Carlisle saw it all again, his memory unblurred by the intervening century. I could see it clearly, too, as he spoke - the despair of the hospital, the overwhelming atmosphere of death. Edward burning with fever, his life slipping away with each tick of the clock... I shuddered again, and forced the picture from my mind.

"Elizabeth's words echoed in my head. How could she guess what I could do? Could anyone really want that for her son?

"I looked at Edward. Sick as he was, he was still beautiful. There was something pure and good about his face. The kind of face I would have wanted my son to have.

"After all those years of indecision, I simply acted on a whim. I wheeled his mother to the morgue first, and then I came back for him. No one noticed that he was still breathing. There weren't enough hands, enough eyes, to keep track of half of what the patients needed. The morgue was empty - of the living, at least. I stole him out the back door, and carried him across the rooftops back to my home.

"I wasn't sure what had to be done. I settled for recreating the wounds I'd received myself, so many centuries earlier in London. I felt bad about that later. It was more painful and lingering than necessary.

"I wasn't sorry, though. I've never been sorry that I saved Edward." He shook his head, coming back to the present. He smiled at me. "I suppose I should take you home now."

"I'll do that," Edward said. He came through the shadowy dining room, walking slowly for him. His face was smooth, unreadable, but there was something wrong with his eyes - something he was trying very hard to hide. I felt a spasm of unease in my stomach.

"Carlisle can take me," I said. I looked down at my shirt; the light blue cotton was soaked and spotted with my blood. My right shoulder was covered in thick pink frosting.

"I'm fine." Edward's voice was unemotional. "You'll need to change anyway. You'd give Charlie a heart attack the way you look. I'll have Alice get you something." He strode out the kitchen door again.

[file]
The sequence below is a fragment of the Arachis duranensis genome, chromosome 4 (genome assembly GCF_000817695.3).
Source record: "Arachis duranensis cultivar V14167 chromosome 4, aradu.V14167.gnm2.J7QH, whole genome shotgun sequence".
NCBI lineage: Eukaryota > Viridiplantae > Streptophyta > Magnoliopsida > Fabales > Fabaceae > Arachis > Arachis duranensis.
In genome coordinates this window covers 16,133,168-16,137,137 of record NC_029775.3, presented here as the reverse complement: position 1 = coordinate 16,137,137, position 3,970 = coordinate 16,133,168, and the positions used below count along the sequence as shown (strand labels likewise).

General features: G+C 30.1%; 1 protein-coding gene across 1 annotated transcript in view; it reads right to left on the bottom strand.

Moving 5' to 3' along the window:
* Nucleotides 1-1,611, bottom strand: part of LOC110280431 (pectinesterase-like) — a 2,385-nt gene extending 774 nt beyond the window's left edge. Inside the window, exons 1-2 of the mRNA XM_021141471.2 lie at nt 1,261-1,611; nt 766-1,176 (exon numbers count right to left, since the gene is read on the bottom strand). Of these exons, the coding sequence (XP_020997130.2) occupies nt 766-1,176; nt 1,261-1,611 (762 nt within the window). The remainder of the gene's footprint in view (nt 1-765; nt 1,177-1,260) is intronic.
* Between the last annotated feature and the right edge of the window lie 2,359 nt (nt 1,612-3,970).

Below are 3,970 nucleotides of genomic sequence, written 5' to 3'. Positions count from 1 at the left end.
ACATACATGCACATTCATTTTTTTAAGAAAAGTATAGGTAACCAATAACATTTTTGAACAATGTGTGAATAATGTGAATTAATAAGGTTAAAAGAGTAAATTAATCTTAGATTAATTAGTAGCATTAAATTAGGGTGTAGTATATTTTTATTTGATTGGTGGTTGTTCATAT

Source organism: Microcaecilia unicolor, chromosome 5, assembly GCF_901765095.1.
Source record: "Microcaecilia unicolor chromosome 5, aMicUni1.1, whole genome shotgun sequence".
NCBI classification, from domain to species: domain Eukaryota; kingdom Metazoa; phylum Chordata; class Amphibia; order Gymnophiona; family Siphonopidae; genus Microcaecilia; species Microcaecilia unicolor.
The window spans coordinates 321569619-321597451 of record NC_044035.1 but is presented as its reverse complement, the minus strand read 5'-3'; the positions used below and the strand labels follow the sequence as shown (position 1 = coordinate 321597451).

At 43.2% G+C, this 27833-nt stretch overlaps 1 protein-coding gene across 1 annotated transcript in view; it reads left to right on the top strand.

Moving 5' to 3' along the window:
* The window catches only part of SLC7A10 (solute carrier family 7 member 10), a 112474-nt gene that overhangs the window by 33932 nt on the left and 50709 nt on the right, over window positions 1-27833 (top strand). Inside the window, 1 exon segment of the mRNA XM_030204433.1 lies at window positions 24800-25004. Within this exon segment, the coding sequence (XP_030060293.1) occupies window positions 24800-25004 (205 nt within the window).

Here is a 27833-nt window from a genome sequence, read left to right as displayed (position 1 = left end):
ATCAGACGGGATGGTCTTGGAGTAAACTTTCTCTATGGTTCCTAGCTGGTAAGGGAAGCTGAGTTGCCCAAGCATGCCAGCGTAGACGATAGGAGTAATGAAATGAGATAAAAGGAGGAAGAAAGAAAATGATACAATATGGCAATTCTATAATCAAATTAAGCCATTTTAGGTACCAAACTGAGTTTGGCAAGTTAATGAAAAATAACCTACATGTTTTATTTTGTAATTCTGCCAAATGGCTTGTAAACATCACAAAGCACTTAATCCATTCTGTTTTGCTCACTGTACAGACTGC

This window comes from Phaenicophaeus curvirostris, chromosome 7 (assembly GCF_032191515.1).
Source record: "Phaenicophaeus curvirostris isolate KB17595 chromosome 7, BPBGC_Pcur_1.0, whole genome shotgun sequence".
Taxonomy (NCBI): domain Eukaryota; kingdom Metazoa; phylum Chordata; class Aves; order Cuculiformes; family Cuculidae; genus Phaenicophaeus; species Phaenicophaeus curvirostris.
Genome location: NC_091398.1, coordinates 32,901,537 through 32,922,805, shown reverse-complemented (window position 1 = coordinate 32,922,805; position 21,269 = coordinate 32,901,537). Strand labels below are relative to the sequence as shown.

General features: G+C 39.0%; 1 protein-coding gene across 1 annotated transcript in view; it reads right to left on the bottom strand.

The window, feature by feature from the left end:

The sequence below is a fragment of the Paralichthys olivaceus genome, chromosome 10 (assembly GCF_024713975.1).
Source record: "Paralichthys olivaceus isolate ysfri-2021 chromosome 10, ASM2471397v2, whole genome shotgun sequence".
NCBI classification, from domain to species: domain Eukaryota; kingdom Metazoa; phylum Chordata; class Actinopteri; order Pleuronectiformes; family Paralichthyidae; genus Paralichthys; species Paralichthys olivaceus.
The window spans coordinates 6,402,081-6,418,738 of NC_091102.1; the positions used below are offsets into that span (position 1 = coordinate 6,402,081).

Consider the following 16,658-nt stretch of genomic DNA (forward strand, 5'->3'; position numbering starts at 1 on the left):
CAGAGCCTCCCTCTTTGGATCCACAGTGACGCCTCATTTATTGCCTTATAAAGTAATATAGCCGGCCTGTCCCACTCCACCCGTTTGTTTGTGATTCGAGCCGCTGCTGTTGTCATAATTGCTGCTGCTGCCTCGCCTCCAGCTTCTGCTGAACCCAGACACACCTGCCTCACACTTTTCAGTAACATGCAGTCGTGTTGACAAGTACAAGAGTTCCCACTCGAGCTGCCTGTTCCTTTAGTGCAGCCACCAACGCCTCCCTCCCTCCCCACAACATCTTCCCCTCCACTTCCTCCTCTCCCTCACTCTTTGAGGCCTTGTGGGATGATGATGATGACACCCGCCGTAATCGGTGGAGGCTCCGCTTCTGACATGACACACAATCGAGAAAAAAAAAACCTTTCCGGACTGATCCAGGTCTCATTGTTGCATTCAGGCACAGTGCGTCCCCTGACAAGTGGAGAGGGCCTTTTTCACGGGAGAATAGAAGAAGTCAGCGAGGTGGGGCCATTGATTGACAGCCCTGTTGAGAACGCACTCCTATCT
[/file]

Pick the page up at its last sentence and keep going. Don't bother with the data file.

I looked at Carlisle anxiously. "He's very upset."

"Yes," Carlisle agreed. "Tonight is exactly the kind of thing that he fears the most. You being put in danger, because of what we are."

"It's not his fault."

"It's not yours, either."

I looked away from his wise, beautiful eyes. I couldn't agree with that.

Carlisle offered me his hand and helped me up from the table. I followed him out into the main room. Esme had come back; she was mopping the floor where I'd fallen - with straight bleach from the smell of it.

"Esme, let me do that." I could feel that my face was bright red again.

"I'm already done." She smiled up at me. "How do you feel?"

"I'm fine," I assured her. "Carlisle sews faster than any other doctor I've had."

They both chuckled.

Alice and Edward came in the back doors. Alice hurried to my side, but Edward hung back, his face indecipherable.

"C'mon," Alice said. "I'll get you something less macabre to wear."

She found me a shirt of Esme's that was close to the same color mine had been. Charlie wouldn't notice, I was sure. The long white bandage on my arm didn't look nearly as serious when I was no longer spattered in gore. Charlie was never surprised to see me bandaged.

"Alice," I whispered as she headed back to the door.

"Yes?" She kept her voice low, too, and looked at me curiously, her head cocked to the side.

"How bad is it?" I couldn't be sure if my whispering was a wasted effort. Even though we were upstairs, with the door closed, perhaps he could hear me.